New insights into pathogen recognition.
Quattroni P., Exley RM., Tang CM.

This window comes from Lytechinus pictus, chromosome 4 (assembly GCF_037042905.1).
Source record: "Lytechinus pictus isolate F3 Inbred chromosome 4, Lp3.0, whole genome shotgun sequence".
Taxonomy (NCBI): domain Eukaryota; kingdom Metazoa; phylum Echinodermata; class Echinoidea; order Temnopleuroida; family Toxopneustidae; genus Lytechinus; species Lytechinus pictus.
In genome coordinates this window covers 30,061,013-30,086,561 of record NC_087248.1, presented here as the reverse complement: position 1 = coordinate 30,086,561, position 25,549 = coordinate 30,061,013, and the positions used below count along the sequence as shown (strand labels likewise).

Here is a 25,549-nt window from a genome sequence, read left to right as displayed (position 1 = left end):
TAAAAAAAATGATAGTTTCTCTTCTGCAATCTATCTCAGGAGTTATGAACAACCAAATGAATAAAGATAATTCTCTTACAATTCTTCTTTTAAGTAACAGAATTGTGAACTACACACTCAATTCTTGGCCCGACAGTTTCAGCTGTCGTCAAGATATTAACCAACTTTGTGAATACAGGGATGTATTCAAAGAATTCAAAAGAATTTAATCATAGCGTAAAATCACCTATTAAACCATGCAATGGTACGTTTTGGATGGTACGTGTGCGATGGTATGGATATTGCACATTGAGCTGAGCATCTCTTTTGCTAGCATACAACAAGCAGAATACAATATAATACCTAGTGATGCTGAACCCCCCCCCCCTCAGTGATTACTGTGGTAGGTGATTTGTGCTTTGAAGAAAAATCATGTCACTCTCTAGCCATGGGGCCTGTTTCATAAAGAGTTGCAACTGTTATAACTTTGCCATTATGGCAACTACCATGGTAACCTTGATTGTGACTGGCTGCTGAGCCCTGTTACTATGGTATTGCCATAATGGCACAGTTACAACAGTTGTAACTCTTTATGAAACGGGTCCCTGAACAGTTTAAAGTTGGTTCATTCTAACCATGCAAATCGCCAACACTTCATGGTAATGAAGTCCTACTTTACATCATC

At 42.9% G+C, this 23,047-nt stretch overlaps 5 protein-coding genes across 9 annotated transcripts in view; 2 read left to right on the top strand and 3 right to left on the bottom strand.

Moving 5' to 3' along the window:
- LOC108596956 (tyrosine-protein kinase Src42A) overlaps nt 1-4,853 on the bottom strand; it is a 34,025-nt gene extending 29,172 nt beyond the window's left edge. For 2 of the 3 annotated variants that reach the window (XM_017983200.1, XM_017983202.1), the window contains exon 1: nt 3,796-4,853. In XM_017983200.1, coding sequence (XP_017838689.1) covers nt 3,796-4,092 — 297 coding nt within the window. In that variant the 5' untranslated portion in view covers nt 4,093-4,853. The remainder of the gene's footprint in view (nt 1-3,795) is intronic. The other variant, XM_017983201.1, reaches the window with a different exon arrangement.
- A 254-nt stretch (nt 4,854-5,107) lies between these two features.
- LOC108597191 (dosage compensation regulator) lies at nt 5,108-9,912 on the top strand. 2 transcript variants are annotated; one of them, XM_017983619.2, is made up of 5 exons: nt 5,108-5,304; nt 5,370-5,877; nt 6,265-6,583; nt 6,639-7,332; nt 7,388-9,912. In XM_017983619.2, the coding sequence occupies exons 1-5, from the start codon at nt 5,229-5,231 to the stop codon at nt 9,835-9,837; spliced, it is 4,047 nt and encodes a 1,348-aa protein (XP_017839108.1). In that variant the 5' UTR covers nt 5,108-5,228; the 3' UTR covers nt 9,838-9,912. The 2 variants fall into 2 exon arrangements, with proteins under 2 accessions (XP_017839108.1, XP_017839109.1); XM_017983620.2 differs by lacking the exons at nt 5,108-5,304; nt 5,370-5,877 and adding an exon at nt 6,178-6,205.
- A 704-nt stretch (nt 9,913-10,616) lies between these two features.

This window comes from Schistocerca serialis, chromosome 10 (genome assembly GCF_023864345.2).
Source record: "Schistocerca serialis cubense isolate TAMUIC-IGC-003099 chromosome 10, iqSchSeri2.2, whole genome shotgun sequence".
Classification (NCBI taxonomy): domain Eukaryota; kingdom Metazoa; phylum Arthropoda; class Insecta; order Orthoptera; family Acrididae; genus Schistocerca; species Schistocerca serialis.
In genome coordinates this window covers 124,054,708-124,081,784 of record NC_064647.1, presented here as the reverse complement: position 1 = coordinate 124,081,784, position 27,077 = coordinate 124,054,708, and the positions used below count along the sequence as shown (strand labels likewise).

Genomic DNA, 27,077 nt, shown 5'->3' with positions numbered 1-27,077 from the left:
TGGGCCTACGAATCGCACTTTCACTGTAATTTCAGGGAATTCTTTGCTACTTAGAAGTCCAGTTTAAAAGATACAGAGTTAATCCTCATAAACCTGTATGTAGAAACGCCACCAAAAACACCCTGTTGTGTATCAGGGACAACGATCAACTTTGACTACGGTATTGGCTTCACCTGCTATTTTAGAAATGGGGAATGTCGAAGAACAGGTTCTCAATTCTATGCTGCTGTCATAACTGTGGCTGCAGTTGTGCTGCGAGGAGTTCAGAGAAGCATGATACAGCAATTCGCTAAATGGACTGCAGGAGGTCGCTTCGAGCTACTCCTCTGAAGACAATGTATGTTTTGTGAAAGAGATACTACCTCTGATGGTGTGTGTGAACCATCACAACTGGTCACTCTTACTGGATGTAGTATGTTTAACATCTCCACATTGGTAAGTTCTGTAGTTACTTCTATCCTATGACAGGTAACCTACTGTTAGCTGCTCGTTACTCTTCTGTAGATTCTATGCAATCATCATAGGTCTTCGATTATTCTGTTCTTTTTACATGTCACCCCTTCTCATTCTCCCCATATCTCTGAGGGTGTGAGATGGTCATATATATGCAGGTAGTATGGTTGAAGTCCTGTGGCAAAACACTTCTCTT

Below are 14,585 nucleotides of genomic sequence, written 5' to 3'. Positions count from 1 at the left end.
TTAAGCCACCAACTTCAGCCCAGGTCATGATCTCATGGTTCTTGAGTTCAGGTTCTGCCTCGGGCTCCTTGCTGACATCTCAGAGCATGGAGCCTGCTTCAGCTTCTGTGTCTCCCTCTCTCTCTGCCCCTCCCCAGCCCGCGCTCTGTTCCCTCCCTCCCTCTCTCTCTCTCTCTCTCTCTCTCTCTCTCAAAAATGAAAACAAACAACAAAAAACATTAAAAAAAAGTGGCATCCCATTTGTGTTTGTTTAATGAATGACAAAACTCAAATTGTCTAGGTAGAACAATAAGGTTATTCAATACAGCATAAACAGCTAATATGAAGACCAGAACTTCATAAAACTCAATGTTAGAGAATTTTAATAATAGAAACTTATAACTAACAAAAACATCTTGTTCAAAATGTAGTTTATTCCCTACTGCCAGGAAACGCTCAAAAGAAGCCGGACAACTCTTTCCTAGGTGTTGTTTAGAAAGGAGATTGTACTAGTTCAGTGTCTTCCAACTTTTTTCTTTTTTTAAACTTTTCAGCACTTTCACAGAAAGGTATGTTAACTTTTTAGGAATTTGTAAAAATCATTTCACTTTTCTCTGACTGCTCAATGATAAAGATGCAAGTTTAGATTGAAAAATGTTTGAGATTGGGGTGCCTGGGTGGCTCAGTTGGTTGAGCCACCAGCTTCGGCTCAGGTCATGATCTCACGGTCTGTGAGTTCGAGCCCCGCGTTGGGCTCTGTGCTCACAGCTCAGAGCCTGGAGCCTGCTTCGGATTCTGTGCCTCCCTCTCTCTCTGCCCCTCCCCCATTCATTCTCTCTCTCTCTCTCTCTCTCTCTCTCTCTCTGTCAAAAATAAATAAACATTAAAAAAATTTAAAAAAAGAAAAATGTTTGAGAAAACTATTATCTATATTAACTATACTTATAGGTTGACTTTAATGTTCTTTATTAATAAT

The Society for General Microbiology (SGM) Spring Conference covers a range of topics of microbiology and comprises mixed sessions including symposia, workshops, debates, offered papers and invited presentations from international experts. This year the SGM Conference was held 11-14 April 2011 at the Harrogate Conference Centre in Harrogate, Yorkshire (UK). The main aim of the meeting is generally to provide a variety of programs that reflect current knowledge on different topics and introduce the recent advances in general and applied microbiology. Aspects of microbial recognition and interaction with the host immune response were addressed during a session of the meeting, where leaders in the field highlighted how the immune system is designed to recognize and destroy microorganisms by detecting microbial signature molecules (pathogen-associated molecular patterns) via interaction with specific receptors. This article focuses on the current research on pathogen recognition by the host through the interaction with surface structures present on microorganisms, with particular interest on the family of lectins, an emerging area in the understanding of infectious diseases. Discovering the mechanisms used by bacteria to survive in the host environment and at the same time elucidating the processes by which the immune system interacts with pathogens is vital for the development of vaccines and the design of new therapies.